Millions of veterans were exposed to toxic burn pits during their service. It’s time to stand by them.
Many are sick and dying from lung diseases, cancers, and respiratory illnesses—and are being forced to fight for the care they need.
When Retired Army Reserve Captain Le Roy Torres went to serve in Iraq he was healthy. But on Balad Air Base, he was exposed to the toxic fumes of a burn pit, where jet fuel was used to set fire to everything from medical waste and plastics to aircraft engines and computers. Captain Torres and his fellow service members lived, ate, slept and worked right next to it. And they were forced to breathe in its toxic cocktail of dust, smoke, and debris.
Just three weeks after he returned home, Captain Torres was in the emergency room with a severe cough and chest pains. That was just the beginning. He was later diagnosed with Constrictive Bronchiolitis and Toxic Brain Injury.
More than 3 million veterans and service members were exposed to the toxic fumes of burn pits on bases in Iraq, Afghanistan, and around the world. Now, many are sick and dying from lung diseases, cancers, and respiratory illnesses.
But when these veterans ask the VA for the care they are owed, they are denied. The VA says they have to show: medical evidence of a disease or disability; evidence of their physical presence near a specific exposure site; and evidence of the link between the illness and exposure.
Then, once these veterans have jumped through all of those hoops, the VA says ‘the science isn’t there,’ and denies their claims. Captain Torres and his wife Rosie have spent years fighting for the VA to cover his care.
It was the same story for Danielle and her late husband, Sargent First Class Heath Robinson, an army medic who was exposed to the toxic fumes of a burn pit while on guard duty at Camp Liberty on the Victory Base Complex in Iraq. When he developed a rare lung cancer, his oncologist immediately identified the cause as exposure to toxic fumes. But while Heath was struggling to fight his cancer, the VA began denying medications his oncologist prescribed. And, they denied Danielle caregiver benefits even as she provided round-the-clock care for him.
The VA continues to claim there is not enough evidence that these ailments are service-connected. But we do have evidence.
We know what was burned. We know what was in the soil. We know that the toxic fumes and environmental conditions were so hazardous that the DOD changed the rules for burning and switched to incinerators in many places. And, we have seen the ailments our 9/11 responders and Vietnam veterans developed from exposure to many of the exact same toxins.
These men and women, many of whom are fighting for their lives, should not have to fight the VA for care that is linked to their service. For the VA to drag its feet before they provide care is an outrageous dereliction of duty. Many of our veterans do not have time to spare.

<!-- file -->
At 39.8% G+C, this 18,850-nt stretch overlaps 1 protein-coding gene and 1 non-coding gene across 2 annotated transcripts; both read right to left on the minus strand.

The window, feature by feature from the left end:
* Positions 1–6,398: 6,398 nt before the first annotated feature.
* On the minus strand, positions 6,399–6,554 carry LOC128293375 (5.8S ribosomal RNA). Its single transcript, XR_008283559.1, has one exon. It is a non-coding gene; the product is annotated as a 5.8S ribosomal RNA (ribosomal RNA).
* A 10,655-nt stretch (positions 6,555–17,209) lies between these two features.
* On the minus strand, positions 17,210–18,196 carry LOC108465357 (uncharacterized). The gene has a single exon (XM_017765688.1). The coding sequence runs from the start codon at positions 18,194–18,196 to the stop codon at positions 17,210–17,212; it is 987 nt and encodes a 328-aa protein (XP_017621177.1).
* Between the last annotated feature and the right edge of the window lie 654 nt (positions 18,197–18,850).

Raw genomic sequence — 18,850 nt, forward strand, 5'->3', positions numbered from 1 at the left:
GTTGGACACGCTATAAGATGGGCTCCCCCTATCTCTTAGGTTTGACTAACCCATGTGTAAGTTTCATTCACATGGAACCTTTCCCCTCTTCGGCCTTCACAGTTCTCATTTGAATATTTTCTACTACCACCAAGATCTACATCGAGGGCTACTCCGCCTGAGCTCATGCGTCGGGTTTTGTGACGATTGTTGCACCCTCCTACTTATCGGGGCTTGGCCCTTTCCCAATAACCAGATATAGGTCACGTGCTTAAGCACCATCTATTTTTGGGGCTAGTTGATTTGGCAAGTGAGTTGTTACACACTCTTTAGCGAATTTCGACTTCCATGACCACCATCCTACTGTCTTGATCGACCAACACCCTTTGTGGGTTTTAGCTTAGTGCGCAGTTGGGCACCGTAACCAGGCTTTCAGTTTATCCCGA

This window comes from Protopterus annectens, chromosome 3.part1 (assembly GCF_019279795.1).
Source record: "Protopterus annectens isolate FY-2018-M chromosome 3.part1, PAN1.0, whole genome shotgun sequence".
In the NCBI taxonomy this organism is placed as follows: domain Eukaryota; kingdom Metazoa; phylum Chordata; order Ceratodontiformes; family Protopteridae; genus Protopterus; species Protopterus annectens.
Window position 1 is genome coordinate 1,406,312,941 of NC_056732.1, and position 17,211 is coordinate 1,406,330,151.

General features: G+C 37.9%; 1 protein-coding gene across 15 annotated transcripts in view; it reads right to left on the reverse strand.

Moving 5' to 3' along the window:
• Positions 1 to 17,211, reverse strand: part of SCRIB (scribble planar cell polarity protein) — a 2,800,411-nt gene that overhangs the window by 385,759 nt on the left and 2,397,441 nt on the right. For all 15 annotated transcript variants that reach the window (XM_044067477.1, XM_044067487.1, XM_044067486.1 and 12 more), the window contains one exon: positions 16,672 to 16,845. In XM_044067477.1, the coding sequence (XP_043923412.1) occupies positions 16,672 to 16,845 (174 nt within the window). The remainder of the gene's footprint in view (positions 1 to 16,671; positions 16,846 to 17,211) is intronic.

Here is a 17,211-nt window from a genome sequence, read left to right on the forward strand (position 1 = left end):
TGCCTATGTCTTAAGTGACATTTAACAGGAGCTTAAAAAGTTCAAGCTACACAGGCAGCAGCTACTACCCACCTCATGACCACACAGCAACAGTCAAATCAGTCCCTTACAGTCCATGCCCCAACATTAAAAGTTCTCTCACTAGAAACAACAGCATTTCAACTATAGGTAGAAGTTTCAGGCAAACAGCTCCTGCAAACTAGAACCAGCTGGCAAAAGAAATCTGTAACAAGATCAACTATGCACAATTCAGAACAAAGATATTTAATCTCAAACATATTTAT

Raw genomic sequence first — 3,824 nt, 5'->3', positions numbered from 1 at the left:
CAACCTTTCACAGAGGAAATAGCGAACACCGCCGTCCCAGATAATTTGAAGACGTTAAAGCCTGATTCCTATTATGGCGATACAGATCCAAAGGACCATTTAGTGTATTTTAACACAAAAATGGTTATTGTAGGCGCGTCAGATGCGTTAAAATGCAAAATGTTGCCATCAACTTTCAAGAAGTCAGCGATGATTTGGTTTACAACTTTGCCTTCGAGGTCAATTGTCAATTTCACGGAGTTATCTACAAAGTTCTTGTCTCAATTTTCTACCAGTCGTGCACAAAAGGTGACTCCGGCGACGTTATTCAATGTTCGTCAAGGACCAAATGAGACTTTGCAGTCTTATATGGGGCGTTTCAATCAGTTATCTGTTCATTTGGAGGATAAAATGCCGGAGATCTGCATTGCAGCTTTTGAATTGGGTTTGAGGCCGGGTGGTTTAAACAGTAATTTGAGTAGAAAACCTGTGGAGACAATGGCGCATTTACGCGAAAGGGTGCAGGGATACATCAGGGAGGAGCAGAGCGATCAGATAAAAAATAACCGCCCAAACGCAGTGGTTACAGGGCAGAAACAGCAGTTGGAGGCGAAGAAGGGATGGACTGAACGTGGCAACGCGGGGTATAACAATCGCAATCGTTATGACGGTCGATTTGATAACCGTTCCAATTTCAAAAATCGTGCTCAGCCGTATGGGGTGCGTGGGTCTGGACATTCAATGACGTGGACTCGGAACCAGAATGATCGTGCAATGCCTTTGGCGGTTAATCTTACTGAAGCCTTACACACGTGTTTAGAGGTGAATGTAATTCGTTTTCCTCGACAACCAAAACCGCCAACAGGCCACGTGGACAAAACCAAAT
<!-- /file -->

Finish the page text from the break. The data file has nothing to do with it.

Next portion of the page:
This is the same battle Vietnam veterans had to fight after being exposed to Agent Orange. Physically fit men and women who were exposed to toxic chemicals returned from the war, came down with rare cancers and other ailments, and were told to wait for the science to prove it was related.
Congress overrode the VA in 1991 and gave Vietnam veterans presumptive coverage for their aliments. We must do the same for the veterans of the War on Terror.
I’m introducing legislation to do just that. The Presumptive Benefits for War Fighters Exposed to Burn Pits and Other Toxins Act will remove the burden of proof from our veterans by establishing a presumptive service connection for veterans exposed to burn pits and other toxins and streamline the process for obtaining VA benefits.
No more forcing veterans to beg the DOD for paperwork to prove their exposure, to spend late nights researching the links between lung scarring and the toxic smoke from burn pits, or to get notes from private doctors trying to convince the VA that this disease could only be caused by toxic environmental exposures.
All that service members would have to submit to receive care is evidence of deployment to one of the 34 countries named in the bill or receipt of a service medal associated with the Global War on Terror or the Gulf War.
To put it simply — this bill says if you were there and you are sick, you are covered. It should be that simple. Rosie and her husband should not have to fight for his care. Danielle and her husband should not have had to fight for his.
This bill applies common sense and common decency to a very broken process, and I am ready to fight for it. I hope that my colleagues on both sides of the aisle will join me. It’s what our service members and veterans need and deserve.